Friday, March 02, 2007

Time for the latex gloves

I got the biggest shock yesterday. Finally tracked down the first issue of new magazine Monocle, published by the pseudo-desserty Tyler Brule of Wallpaper fame, to see if they had run an article about my orbital debris research.

They had.

In the article I make some rather bold claims about US military aspirations in space. Journalist Jackie Dent quotes me accurately, and what she writes is part of our discussions earlier in January when she first raised the idea of the article. I just wasn't prepared for the effect of reading it, presented so starkly in black and white. I thought, I am so dead. They're never going to let me back into the US again.

On the other hand, would US military/space analysts read a magazine with advertisements for Ferrogamo and Prada in it?



4 comments:

  1. Steve7:27 pm

    Hi, Alice - do you have a reference for that story?

    Steve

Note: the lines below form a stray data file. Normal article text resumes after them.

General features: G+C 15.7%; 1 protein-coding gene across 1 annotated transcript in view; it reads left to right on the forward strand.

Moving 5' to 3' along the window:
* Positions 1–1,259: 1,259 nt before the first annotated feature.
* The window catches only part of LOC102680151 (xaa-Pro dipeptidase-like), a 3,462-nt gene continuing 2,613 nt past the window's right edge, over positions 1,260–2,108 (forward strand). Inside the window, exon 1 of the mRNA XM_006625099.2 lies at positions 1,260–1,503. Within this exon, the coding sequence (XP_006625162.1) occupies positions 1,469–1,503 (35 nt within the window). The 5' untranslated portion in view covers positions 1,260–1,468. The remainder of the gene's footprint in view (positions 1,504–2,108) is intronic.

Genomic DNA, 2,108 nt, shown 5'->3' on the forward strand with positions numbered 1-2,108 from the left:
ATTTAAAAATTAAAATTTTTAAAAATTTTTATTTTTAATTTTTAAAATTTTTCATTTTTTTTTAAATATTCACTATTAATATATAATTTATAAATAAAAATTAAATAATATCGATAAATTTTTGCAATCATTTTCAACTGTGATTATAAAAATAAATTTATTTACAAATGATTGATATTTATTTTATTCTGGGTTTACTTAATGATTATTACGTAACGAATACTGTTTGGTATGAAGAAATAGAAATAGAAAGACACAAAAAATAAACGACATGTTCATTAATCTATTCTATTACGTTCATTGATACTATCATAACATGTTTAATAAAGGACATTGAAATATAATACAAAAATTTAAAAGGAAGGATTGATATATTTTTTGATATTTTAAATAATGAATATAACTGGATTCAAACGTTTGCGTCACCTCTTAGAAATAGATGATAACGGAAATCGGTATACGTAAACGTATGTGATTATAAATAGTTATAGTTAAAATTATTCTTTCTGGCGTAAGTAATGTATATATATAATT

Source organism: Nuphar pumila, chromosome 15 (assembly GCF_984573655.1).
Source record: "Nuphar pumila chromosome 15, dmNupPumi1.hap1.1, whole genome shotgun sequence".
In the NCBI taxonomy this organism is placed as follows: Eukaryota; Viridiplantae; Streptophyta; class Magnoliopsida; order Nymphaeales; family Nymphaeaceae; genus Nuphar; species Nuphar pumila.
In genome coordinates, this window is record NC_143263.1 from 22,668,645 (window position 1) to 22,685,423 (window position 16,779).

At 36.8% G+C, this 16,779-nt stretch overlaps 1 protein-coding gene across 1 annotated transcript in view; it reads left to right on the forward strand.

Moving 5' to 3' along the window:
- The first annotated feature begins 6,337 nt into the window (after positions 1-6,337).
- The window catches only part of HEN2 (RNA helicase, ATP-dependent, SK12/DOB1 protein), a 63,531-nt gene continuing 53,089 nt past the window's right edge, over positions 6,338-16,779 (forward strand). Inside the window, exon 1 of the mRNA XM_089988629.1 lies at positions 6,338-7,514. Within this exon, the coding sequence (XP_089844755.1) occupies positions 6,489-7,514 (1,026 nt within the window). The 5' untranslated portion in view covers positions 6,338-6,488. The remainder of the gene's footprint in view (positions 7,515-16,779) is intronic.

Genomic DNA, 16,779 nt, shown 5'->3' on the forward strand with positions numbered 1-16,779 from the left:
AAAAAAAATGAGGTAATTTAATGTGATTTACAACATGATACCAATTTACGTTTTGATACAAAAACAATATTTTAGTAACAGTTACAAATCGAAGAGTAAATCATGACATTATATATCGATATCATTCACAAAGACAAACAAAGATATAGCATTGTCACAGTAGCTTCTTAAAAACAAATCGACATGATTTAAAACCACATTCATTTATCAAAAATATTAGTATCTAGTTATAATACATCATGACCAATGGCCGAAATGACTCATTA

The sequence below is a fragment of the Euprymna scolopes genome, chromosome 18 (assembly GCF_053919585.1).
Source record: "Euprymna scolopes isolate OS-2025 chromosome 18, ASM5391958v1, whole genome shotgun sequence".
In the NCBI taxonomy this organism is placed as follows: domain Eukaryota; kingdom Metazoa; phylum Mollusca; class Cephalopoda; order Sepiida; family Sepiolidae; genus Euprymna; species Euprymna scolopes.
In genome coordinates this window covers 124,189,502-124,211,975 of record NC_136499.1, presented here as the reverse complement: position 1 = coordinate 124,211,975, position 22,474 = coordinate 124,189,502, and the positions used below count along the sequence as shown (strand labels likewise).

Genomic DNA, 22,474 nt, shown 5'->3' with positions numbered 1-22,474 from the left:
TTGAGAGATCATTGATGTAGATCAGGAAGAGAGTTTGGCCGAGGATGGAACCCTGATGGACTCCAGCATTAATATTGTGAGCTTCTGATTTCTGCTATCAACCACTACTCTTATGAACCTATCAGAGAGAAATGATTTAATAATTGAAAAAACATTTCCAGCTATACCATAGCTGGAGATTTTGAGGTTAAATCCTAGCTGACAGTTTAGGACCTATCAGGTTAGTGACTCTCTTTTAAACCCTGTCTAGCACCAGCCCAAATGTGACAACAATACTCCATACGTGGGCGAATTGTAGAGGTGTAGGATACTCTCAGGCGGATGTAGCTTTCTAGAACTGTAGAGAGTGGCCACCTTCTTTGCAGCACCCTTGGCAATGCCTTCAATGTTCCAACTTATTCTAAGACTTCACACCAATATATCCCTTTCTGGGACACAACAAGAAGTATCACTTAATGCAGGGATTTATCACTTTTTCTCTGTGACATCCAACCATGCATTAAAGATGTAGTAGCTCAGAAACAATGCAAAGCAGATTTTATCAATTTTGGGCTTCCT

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  2. The reference is "Watch this space", Monocle,Issue 1 Volume 1 March 2007 p 70

    I consulted one of my senior space colleagues and he says they're unlikely to get out the gloves, and what I said was entirely reasonable. I'm most relieved! After my Kourou experience, I'd formed a healthy respect for the sensitivities of space industry. But in the end, why would they care what a lone archaeologist says?

    Are you coming to Cairns for ICOMOS in July?

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  3. I heard about your interview with Monocle at BLDGBLOG, and wrote a post myself at KuiperCliff yesterday.

    As I say in my post, I'd often wondered about the archaeology of space exploration, but wasn't aware anyone was actually doing anything about it. I'm delighted to hear someone is, and will be paying far closer attention to it in future. Thanks.

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  4. What a shame you're in Egypt and not Australia. Beth O'Leary will be joining us in Cairns for the Extreme Heritage ICOMOS conference in July, along with a few other space archaeologists like Dirk Spennemann.

    I'm very keen to see what Kim Staney Robinson has to say in the interview too. Far more science fiction writers think about space archaeology than archaeologists do, Alastair Reynolds being a good case in point, although his archaeology is so old-fashioned ....

    The Space Heritage Task Force is working on a report to the World Archaeological Congress but progres is slow at the moment.

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